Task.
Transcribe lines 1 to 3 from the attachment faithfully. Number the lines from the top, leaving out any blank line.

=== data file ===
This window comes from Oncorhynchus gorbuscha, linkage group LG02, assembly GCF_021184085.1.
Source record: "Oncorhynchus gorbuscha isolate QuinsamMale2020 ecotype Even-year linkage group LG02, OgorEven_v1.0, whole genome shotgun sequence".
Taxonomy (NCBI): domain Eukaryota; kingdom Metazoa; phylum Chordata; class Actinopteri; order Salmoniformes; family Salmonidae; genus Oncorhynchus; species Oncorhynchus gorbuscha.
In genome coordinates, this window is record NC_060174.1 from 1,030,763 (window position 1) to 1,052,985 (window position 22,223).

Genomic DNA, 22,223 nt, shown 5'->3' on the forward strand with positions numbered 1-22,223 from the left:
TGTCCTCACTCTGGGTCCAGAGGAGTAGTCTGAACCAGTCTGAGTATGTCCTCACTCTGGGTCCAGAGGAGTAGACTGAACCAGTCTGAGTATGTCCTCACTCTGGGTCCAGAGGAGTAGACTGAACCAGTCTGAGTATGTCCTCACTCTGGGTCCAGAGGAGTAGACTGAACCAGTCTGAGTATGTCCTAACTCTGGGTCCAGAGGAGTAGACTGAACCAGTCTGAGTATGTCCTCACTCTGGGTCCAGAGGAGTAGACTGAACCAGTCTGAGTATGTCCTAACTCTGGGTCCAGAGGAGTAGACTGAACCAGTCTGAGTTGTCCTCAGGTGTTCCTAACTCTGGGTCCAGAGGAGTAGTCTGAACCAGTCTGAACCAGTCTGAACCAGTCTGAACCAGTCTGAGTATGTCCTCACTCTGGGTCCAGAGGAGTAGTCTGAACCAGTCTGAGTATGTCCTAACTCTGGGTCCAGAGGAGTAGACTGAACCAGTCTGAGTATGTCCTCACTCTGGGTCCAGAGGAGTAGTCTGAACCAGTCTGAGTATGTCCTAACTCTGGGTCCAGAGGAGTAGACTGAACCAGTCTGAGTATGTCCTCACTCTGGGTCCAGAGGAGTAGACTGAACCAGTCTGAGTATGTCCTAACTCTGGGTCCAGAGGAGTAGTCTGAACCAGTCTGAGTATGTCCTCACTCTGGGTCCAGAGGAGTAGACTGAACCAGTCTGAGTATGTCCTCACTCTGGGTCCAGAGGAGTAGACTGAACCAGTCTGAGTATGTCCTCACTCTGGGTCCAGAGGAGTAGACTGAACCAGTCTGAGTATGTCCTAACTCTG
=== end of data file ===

This window comes from Oncorhynchus gorbuscha, linkage group LG02, assembly GCF_021184085.1.
Source record: "Oncorhynchus gorbuscha isolate QuinsamMale2020 ecotype Even-year linkage group LG02, OgorEven_v1.0, whole genome shotgun sequence".
Taxonomy (NCBI): domain Eukaryota; kingdom Metazoa; phylum Chordata; class Actinopteri; order Salmoniformes; family Salmonidae; genus Oncorhynchus; species Oncorhynchus gorbuscha.